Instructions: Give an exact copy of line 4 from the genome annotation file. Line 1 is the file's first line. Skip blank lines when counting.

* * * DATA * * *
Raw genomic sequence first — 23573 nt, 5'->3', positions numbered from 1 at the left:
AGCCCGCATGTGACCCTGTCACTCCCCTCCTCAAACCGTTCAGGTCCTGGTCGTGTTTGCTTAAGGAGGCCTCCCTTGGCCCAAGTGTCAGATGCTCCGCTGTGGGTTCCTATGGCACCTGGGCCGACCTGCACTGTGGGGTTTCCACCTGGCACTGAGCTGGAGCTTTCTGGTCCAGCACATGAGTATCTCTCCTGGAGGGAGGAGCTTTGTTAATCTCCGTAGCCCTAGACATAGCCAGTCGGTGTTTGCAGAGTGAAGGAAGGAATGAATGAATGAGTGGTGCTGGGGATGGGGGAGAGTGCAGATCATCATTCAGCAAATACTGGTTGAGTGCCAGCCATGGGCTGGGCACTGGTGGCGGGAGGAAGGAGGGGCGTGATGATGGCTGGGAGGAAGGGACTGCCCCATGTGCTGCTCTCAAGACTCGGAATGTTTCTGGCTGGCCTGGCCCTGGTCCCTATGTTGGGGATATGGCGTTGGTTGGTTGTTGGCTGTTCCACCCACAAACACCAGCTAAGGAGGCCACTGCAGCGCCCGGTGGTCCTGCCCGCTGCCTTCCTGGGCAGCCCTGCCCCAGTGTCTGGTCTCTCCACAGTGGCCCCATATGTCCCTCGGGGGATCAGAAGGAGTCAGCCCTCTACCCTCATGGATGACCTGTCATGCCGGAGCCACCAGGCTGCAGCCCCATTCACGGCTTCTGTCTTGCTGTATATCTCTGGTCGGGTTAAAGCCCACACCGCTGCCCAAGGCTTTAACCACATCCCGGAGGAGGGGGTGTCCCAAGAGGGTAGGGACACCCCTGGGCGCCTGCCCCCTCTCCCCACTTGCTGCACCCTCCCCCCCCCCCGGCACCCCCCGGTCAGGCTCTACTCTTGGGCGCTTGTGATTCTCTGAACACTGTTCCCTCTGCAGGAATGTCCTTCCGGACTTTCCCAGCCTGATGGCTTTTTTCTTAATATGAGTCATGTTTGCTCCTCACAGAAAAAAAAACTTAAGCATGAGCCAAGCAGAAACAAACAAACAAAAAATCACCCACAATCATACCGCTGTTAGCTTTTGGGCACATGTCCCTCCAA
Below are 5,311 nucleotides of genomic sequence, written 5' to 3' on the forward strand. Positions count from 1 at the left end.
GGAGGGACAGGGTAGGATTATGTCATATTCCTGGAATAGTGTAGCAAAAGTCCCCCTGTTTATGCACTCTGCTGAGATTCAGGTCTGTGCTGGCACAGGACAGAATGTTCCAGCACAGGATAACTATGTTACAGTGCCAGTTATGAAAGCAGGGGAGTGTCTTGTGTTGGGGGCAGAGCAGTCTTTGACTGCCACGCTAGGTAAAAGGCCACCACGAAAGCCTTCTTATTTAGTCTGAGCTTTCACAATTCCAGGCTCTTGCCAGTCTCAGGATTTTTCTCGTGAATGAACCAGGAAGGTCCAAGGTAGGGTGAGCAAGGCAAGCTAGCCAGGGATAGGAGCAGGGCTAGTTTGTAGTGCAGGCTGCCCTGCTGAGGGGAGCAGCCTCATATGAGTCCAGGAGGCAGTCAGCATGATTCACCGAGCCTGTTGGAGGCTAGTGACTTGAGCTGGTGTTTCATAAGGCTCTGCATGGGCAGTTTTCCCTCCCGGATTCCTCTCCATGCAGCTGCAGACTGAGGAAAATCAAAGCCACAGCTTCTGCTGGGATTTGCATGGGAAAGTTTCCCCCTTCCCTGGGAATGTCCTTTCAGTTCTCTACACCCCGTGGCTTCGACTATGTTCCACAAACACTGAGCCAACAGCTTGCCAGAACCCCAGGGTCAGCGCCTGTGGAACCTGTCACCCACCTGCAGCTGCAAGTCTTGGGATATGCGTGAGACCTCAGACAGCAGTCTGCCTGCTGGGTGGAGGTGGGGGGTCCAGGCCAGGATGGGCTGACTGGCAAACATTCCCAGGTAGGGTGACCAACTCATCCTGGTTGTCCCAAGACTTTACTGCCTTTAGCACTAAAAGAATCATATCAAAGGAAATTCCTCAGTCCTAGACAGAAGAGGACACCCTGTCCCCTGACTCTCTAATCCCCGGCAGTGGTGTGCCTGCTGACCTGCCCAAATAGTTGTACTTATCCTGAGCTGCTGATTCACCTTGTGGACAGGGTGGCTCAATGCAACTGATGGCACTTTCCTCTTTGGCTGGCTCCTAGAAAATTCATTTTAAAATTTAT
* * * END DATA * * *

GGAGGGACAGGGTAGGATTATGTCATATTCCTGGAATAGTGTAGCAAAAGTCCCCCTGTTTATGCACTCTGCTGAGATTCAGGTCTGTGCTGGCACAGGACAGAATGTTCCAGCACAGGATAACTATGTTACAGTGCCAGTTATGAAAGCAGGGGAGTGTCTTGTGTTGGGGGCAGAGCAGTCTTTGACTGCCACGCTAGGTAAAAGGCCACCACGAAAGCCTTCTTATTTAGTCTGAGCTTTCACAATTCCAGGCTCTTGCCAGTCTCAGGATTTTTCTCGTGAATGAACCAGGAAGGTCCAAGGTAGGGTGAGCAAGGCAAGCTAGCCAGGGATAGGAGCAGGGCTAGTTTGTAGTGCAGGCTGCCCTGCTGAGGGGAGCAGCCTCATATGAGTCCAGGAGGCAGTCAGCATGATTCACCGAGCCTGTTGGAGGCTAGTGACTTGAGCTGGTGTTTCATAAGGCTCTGCATGGGCAGTTTTCCCTCCCGGATTCCTCTCCATGCAGCTGCAGACTGAGGAAAATCAAAGCCACAGCTTCTGCTGGGATTTGCATGGGAAAGTTTCCCCCTTCCCTGGGAATGTCCTTTCAGTTCTCTACACCCCGTGGCTTCGACTATGTTCCACAAACACTGAGCCAACAGCTTGCCAGAACCCCAGGGTCAGCGCCTGTGGAACCTGTCACCCACCTGCAGCTGCAAGTCTTGGGATATGCGTGAGACCTCAGACAGCAGTCTGCCTGCTGGGTGGAGGTGGGGGGTCCAGGCCAGGATGGGCTGACTGGCAAACATTCCCAGGTAGGGTGACCAACTCATCCTGGTTGTCCCAAGACTTTACTGCCTTTAGCACTAAAAGAATCATATCAAAGGAAATTCCTCAGTCCTAGACAGAAGAGGACACCCTGTCCCCTGACTCTCTAATCCCCGGCAGTGGTGTGCCTGCTGACCTGCCCAAATAGTTGTACTTATCCTGAGCTGCTGATTCACCTTGTGGACAGGGTGGCTCAATGCAACTGATGGCACTTTCCTCTTTGGCTGGCTCCTAGAAAATTCATTTTAAAATTTAT